In the lower part of the lumbosacral plexus, the first branch is the sciatic nerve, which is the largest nerve in the human body. This nerve arises from spinal nerves L4 to S3 and gives off branches that supply the hip joint, posterior muscles of the thigh, and all the muscles of the leg and foot. Subsequently, the pudendal nerve, which arises from spinal nerves S2, S3, and S4, provides sensory inputs to the external genitalia. as well as the muscular input to perineal muscles. The superior gluteal nerve, which arises from L4, L5, and S1, and the inferior gluteal nerve, which arises from L5, S1, and S2, provide motor supply to the muscles of the gluteal region. The lumbosacral plexus also gives off five nerves that are named by the muscle they innervate. These include the quadratus femoris nerve (L4-S1), the obturator internus nerve (L5-S2), the piriformis nerve (S1-S2), and nerves to the levator ani and coccygeus, which arise from S3 and S4. Finally, the sacral plexus gives off the posterior cutaneous nerve and perforating cutaneous branches, which supply the skin of the buttocks and posteromedial thigh.

What is the clinical significance of the lumbosacral plexus?

The lumbosacral plexus can be damaged as a result of various conditions and mechanical trauma, but the most common cause of injury is a spinal disc herniation. A disc herniation occurs when a tear in the outer part of the intervertebral disc allows the inside of the disc to bulge out posterior and laterally, causing compression of the local spinal nerves. When this happens, individuals might notice shooting pain down the leg, as well as numbness and muscle weakness in the areas innervated by the affected nerves. 

What are the most important facts to know about the lumbosacral plexus?

The lumbosacral plexus is formed by the anterior rami of spinal nerves L4, L5, and S1 to S4, which are branches of the lumbar plexus and sacral plexus. Upon their exit from the spinal cord, these nerves divide into anterior and posterior branches which become the peripheral nerves that serve to innervate various structures of the pelvis and lower limbs. The largest nerve in the human body, the sciatic nerve, exits from the lumbosacral plexus to innervate most of the lower limb muscles.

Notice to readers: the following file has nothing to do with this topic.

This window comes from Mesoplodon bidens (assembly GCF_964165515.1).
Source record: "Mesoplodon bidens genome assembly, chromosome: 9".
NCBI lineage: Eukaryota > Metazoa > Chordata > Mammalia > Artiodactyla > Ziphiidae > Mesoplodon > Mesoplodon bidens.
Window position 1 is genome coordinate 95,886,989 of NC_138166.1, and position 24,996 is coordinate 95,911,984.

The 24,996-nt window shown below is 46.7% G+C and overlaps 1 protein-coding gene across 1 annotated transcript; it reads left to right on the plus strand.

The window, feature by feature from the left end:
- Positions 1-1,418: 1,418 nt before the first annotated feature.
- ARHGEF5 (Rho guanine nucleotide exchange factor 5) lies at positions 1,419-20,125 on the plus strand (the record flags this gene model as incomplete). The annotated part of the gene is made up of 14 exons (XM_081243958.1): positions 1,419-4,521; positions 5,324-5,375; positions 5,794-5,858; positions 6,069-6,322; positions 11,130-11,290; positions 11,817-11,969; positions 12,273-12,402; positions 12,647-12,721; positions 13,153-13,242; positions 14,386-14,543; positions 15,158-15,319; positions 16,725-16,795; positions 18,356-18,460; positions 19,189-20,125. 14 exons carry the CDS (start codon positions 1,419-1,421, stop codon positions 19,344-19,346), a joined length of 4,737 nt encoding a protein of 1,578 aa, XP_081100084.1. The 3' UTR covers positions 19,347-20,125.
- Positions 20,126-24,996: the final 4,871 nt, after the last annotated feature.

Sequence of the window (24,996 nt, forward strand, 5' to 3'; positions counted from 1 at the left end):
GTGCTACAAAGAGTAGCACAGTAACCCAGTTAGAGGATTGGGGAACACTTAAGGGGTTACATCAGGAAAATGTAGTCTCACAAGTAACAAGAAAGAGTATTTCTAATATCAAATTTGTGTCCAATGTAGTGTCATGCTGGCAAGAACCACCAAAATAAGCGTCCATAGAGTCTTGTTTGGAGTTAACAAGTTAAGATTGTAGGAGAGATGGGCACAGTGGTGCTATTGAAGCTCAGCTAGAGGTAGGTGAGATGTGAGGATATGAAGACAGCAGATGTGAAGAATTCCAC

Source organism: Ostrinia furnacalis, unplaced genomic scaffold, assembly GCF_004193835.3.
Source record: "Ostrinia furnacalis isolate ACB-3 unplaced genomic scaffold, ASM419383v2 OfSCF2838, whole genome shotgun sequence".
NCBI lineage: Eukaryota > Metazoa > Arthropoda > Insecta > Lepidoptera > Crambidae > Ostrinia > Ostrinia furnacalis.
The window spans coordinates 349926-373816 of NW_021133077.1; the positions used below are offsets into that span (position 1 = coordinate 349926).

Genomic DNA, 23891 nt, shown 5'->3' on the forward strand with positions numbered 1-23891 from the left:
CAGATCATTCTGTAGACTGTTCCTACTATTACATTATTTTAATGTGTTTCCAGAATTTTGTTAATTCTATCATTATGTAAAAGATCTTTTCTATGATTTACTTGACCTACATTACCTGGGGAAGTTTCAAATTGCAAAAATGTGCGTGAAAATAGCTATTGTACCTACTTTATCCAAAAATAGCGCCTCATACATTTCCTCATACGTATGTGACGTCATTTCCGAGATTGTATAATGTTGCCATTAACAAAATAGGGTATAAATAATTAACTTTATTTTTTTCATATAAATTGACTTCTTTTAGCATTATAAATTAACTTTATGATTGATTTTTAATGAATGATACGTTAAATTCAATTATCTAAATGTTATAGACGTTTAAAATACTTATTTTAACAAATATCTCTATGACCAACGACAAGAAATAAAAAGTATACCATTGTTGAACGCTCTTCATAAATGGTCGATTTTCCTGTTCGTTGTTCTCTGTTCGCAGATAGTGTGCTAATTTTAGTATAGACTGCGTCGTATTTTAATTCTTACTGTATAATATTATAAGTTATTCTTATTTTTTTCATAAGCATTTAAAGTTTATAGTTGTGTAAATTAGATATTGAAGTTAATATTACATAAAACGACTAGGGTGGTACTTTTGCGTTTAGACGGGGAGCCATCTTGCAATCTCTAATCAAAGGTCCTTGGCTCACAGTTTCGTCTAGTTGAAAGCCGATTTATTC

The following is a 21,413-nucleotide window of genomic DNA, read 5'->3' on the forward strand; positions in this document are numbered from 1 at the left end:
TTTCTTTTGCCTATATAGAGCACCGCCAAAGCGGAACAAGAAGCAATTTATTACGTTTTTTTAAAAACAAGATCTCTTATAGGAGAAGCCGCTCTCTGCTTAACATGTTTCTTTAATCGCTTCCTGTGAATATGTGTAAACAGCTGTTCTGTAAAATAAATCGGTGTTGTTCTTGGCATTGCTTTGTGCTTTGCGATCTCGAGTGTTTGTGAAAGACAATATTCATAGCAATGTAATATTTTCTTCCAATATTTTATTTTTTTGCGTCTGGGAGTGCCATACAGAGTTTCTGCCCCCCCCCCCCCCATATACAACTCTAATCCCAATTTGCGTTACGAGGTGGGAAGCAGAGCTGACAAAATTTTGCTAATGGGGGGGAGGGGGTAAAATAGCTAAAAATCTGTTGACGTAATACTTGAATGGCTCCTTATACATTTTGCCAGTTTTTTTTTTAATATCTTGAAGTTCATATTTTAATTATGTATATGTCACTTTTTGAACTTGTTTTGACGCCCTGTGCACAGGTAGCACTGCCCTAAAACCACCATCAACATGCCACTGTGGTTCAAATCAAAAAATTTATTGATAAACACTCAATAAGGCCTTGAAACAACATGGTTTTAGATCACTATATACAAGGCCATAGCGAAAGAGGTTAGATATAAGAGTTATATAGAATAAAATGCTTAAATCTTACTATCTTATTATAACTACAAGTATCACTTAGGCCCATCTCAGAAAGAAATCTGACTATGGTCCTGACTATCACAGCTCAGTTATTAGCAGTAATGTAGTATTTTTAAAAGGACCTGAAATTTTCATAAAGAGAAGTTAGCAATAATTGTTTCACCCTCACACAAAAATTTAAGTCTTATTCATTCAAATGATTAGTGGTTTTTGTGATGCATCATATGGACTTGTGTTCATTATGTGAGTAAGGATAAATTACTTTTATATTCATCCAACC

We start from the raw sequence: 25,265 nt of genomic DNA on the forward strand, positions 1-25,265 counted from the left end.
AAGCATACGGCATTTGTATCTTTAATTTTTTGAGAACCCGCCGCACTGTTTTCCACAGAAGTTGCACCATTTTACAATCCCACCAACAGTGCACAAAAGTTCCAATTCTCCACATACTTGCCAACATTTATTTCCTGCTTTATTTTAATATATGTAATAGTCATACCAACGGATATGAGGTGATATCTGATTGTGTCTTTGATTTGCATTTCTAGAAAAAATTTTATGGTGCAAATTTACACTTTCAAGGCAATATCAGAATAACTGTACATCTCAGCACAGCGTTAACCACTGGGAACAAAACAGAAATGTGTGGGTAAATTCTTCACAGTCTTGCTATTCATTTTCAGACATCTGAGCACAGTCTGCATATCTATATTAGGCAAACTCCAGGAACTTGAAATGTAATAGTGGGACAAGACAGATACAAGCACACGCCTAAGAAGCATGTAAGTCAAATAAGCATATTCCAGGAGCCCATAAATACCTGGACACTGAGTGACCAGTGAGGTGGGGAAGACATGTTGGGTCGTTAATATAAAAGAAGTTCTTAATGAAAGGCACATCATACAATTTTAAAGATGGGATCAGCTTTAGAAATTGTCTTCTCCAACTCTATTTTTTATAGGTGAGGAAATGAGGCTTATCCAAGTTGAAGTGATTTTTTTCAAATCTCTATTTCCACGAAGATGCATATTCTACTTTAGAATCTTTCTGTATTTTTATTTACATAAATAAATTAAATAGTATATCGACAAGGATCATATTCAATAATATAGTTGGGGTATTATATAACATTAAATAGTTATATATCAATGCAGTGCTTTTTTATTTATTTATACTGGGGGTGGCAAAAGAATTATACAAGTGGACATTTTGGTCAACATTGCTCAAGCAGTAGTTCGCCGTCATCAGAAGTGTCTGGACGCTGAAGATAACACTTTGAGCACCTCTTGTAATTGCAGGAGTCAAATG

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Related links

Nervous system anatomy and physiology
Nerves and lymphatics of the pelvis
Vessels and nerves of the gluteal region and posterior thigh
Fascia, vessels, and nerves of the lower limb

Resources for research and reference

Drake, R., Vogl, A. W., & Mitchell, A. (2019). Gray’s anatomy for students: With student consult online access (4th ed.). Elsevier - Health Sciences Division.

Hansen, J. T., Netter, F. H. 1., & Machado, C. A. G. (2019). Netter's clinical anatomy (4th ed.). Philadelphia, PA: Elsevier.

Parvizi, J., & Kim, G. K. (2010). Lumbosacral Plexus. High Yield Orthopaedics (284–285). 

Singh, O., & Al Khalili, Y. Anatomy, Back, Lumbar Plexus. (2021, Aug 11). In: StatPearls [Internet]. Treasure Island (FL): StatPearls Publishing LLC. Retrieved November 20, 2021 from: